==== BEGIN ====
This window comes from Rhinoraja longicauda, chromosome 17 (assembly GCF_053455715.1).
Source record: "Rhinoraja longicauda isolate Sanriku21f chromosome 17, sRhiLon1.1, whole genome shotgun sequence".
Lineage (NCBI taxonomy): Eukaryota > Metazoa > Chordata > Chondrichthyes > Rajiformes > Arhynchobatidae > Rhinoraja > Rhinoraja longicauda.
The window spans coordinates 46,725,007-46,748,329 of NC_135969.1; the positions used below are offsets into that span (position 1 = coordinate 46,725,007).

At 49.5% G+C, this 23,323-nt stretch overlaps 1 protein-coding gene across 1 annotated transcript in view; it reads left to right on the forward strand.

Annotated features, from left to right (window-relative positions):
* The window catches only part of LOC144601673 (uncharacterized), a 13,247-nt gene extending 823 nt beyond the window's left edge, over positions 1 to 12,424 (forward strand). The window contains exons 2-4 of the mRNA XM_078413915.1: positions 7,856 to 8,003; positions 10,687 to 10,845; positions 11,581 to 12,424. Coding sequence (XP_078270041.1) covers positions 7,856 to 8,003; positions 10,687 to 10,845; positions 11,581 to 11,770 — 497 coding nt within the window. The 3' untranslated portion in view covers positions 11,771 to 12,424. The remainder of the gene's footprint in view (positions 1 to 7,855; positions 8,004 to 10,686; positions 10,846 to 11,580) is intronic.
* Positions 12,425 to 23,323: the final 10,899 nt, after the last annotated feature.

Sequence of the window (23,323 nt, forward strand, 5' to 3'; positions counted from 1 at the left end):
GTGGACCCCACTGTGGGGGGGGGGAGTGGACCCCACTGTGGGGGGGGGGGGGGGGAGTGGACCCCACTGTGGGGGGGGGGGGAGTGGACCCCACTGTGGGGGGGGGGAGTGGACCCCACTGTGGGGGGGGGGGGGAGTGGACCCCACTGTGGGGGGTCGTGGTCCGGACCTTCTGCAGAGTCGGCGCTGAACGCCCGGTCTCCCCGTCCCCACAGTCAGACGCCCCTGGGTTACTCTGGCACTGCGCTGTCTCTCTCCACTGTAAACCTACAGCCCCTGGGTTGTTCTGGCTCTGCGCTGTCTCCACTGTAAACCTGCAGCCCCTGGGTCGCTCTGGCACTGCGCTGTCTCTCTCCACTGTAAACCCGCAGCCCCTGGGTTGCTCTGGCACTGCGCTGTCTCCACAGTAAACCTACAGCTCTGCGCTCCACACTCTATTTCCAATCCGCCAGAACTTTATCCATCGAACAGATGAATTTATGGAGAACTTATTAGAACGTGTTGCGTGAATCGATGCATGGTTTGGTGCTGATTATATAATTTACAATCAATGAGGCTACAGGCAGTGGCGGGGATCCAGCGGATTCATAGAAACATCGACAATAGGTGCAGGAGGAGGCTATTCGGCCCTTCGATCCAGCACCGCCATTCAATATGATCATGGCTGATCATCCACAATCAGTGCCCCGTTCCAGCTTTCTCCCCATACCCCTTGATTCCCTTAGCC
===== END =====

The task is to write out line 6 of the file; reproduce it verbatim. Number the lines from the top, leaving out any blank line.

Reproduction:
Annotated features, from left to right (window-relative positions):